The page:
The best calls-to-action in email from 2018

Email is the most used tactic in the marketing toolbox. Experts say each email should accomplish the following:

  • Arrest attention

  • Build connection

  • Build problem

  • Build interest

  • Build suspense

  • Transfer momentum

The call to action (CTA) is your vehicle for momentum transfer—driving your subscriber to take the next step you’ve laid out for them. No email message is complete without a strong CTA.

The most important part of crafting a killer email is making sure that readers know what you’d like them to do next. In fact, 8 out of 10 of B2B marketers report that leads and sales are the most important measure of success.

In addition to inciting action, the CTA is also vital in generating actionable analytics.

Having a properly tagged CTA drives more granular marketing attribution. This allows you to better understand what messages convert and which ones need improvement.

For example, a user may have visited your product page after reading your email, but without clicking the link (tagged for analytics) in the email, you won’t know it.

Elements of a great email call-to-action

The CTA includes three main elements: the words, the design, and the placement.

If you’re looking to learn more on how to write a call to action, be sure to include these vital components into your CTA creation process:

The words

The words you use within your CTA is significant to its success. Here’s a list of some tips and call to action phrase examples to help get you started:

  • Avoid the generic “download,” “buy now,” and “learn more.” They not only offer no value but also give little indication of what’s expected. And because they’re so overused, they contribute to button blindness.

  • Use strong, action-oriented verbs that demand action combined with descriptive copy. Instead of generic copy, opt for short phrases and strong verbs that indicate the result of the click.

  • Focus on the low-risk ask. Instead of “buy now,” which is asking a recipient to pull out their credit card and spend money, try some of these call-to-action phrases examples like “View products” or “Find a deal.” Recipients are more likely to comply with a low-risk activity like viewing products or browsing options.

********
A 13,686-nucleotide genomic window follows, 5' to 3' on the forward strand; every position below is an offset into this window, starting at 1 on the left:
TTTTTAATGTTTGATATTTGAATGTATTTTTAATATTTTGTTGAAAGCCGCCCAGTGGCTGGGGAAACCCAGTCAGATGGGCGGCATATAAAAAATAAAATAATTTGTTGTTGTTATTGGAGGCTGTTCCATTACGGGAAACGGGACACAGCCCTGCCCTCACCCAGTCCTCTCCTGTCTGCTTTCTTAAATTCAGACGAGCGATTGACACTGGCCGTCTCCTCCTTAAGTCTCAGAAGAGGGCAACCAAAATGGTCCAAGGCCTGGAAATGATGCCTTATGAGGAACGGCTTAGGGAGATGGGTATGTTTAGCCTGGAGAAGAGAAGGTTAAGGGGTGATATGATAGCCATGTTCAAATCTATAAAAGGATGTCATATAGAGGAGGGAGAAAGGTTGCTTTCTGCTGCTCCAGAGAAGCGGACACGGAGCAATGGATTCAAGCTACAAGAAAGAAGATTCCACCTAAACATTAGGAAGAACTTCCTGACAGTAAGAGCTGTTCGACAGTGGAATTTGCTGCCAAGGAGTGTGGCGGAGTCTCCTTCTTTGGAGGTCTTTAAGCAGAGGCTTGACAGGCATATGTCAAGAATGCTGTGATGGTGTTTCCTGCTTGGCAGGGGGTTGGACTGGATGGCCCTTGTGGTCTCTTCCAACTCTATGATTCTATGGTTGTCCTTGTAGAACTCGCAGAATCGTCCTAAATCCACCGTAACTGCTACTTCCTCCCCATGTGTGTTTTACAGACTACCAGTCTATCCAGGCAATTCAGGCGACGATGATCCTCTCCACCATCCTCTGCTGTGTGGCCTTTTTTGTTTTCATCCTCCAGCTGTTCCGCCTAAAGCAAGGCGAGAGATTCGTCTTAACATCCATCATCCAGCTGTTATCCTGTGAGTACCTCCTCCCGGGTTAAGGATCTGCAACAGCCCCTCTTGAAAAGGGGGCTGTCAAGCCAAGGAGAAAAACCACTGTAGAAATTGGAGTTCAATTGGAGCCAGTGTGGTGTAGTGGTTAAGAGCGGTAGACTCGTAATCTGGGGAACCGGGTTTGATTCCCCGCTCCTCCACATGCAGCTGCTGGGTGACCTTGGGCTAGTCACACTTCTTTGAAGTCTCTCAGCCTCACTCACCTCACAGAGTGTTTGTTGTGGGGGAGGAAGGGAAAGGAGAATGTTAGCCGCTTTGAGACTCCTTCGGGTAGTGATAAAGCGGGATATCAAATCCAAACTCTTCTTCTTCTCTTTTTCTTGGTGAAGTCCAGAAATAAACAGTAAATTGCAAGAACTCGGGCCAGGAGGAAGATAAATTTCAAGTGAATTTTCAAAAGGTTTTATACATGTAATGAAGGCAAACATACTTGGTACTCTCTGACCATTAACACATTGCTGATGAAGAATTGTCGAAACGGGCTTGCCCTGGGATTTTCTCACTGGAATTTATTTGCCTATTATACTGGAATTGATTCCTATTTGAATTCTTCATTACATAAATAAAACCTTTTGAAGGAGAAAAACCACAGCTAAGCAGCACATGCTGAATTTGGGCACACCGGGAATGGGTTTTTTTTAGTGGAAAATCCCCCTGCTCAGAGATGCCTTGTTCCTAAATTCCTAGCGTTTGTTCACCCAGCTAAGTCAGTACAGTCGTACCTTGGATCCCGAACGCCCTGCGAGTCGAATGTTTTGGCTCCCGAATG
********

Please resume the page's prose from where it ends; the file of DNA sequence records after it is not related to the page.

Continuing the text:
Though there are various schools of thought between long and short CTAs, the data below shows that short is the sweet spot. Neil Patel’s advice is that if your CTA takes more than six seconds to read, it’s too long. That six-second read equates to about 4-5 words.

Blue Apron could have used a generic “Learn More” in this ad, but opted for the action-oriented, outcome-focused “Get $30 Off.” The CTA includes a strong action verb that communicates the value of clicking.

Blue Apron action CTA

Image Source: Campaign Monitor


Once you get the words right, it’s important to put them into a visually stunning design. Take advantage of your email automation tool. Most have pre-designed, compliant buttons ready to use.

Follow these guidelines when designing your email CTA button:

  • The font should be bold, legible, and complementary to the fonts used in the rest of the email.

  • Use contrasting colors so that the element stands out and grabs attention. Use an online color wheel to select the colors that pair well.

  • If your email design has a lot of color and imagery, consider placing a thick white box around your button to make it stand out even more.